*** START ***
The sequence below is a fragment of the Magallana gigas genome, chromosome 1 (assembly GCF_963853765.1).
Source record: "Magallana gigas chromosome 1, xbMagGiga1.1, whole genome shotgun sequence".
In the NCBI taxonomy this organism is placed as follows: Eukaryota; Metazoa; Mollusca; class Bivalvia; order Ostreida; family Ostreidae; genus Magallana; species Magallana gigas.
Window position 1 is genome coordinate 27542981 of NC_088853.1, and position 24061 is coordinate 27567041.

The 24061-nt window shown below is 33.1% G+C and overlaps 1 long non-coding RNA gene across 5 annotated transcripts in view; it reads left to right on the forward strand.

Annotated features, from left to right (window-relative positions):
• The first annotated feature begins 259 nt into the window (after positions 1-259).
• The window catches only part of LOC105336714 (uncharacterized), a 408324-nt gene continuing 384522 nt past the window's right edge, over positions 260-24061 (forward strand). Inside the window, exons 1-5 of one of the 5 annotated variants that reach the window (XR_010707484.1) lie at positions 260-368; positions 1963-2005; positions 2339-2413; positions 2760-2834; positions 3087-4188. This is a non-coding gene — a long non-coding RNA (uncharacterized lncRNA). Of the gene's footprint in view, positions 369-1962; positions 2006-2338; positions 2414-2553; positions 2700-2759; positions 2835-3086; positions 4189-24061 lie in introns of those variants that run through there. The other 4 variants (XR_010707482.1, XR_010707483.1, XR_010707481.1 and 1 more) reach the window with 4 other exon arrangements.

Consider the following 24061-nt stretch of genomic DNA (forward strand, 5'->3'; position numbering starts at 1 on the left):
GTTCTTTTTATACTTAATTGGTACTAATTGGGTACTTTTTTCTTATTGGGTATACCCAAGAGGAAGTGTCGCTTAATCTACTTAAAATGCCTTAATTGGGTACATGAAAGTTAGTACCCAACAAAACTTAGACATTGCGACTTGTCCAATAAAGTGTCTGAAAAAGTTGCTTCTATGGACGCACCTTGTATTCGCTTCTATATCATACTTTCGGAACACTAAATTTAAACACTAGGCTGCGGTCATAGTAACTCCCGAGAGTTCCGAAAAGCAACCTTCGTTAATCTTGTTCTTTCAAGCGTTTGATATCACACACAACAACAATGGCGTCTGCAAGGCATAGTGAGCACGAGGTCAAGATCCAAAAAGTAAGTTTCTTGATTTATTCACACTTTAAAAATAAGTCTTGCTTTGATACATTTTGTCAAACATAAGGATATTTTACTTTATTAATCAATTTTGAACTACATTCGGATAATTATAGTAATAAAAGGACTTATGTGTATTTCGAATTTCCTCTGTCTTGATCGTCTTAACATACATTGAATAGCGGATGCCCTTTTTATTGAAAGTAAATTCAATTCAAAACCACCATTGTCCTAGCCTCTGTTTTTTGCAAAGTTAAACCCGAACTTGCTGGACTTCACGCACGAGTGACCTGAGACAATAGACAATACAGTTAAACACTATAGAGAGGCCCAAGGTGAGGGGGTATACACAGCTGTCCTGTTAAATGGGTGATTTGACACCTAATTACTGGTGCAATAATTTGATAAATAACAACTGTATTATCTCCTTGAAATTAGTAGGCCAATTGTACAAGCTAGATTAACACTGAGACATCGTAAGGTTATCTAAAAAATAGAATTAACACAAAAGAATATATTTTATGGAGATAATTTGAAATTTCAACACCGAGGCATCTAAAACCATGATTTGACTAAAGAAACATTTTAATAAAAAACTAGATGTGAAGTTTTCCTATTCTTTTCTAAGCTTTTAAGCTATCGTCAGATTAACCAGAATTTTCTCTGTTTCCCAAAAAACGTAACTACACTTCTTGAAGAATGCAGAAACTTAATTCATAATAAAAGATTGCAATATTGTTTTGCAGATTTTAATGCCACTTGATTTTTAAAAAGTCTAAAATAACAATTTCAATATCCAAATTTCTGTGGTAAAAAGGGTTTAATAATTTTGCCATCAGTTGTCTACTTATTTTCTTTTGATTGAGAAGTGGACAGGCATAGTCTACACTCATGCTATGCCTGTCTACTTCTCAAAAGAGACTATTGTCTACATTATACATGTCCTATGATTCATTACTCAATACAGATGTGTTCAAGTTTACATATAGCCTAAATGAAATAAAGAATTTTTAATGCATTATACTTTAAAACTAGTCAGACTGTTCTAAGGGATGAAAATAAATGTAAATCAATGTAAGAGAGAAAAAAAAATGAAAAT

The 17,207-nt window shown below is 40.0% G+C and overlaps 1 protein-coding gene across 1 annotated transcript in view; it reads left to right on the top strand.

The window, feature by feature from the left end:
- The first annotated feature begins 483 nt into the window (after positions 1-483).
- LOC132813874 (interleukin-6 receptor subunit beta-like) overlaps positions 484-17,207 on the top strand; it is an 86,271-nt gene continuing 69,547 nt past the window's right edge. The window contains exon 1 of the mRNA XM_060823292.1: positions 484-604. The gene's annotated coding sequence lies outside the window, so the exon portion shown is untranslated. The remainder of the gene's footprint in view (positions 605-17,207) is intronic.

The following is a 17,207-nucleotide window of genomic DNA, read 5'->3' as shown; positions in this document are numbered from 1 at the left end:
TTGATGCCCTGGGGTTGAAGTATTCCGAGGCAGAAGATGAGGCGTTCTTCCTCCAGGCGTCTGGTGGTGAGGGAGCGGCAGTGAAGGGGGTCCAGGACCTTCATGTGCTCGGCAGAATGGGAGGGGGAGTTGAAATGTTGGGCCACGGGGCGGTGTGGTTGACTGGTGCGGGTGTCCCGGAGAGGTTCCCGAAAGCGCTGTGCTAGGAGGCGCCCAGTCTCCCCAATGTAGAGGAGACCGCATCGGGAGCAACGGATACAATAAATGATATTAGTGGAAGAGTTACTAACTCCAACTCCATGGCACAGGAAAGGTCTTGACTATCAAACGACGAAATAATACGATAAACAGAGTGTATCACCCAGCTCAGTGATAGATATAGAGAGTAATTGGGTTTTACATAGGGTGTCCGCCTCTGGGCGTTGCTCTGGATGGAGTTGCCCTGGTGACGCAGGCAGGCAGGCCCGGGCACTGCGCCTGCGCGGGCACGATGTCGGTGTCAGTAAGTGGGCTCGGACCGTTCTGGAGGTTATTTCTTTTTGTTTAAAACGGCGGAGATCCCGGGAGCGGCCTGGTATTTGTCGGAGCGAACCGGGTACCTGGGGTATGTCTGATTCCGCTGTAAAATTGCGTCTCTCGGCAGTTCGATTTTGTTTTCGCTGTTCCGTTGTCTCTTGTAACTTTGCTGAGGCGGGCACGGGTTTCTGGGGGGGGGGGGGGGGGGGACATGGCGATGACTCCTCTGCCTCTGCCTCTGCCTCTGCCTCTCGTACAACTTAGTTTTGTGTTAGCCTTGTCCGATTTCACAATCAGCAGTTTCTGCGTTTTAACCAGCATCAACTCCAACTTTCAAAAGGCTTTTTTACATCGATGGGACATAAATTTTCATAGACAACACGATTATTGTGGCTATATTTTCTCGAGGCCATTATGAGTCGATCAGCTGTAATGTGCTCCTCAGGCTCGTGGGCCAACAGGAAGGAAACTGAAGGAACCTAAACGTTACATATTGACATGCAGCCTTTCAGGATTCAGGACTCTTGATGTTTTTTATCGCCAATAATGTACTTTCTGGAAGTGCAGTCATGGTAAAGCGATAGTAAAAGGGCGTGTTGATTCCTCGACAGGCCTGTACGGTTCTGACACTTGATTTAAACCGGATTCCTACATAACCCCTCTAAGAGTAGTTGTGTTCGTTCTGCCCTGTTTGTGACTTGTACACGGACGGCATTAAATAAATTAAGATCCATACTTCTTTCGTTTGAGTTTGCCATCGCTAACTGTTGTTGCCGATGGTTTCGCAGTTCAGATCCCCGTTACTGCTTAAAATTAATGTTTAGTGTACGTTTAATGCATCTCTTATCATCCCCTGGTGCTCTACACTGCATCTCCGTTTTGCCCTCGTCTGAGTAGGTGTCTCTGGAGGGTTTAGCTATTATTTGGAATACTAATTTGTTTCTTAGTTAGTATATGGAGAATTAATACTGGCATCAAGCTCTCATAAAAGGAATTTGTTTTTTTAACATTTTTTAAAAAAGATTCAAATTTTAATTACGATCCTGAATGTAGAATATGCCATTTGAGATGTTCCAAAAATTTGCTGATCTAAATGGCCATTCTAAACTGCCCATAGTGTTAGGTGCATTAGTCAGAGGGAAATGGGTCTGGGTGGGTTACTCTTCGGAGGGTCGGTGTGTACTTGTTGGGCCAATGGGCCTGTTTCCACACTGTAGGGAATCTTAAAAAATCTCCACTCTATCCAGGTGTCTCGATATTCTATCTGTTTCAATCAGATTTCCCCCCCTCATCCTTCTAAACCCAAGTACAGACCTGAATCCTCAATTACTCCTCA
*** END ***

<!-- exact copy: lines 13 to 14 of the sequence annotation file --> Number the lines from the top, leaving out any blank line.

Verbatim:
- The first annotated feature begins 483 nt into the window (after positions 1-483).
- LOC132813874 (interleukin-6 receptor subunit beta-like) overlaps positions 484-17,207 on the top strand; it is an 86,271-nt gene continuing 69,547 nt past the window's right edge. The window contains exon 1 of the mRNA XM_060823292.1: positions 484-604. The gene's annotated coding sequence lies outside the window, so the exon portion shown is untranslated. The remainder of the gene's footprint in view (positions 605-17,207) is intronic.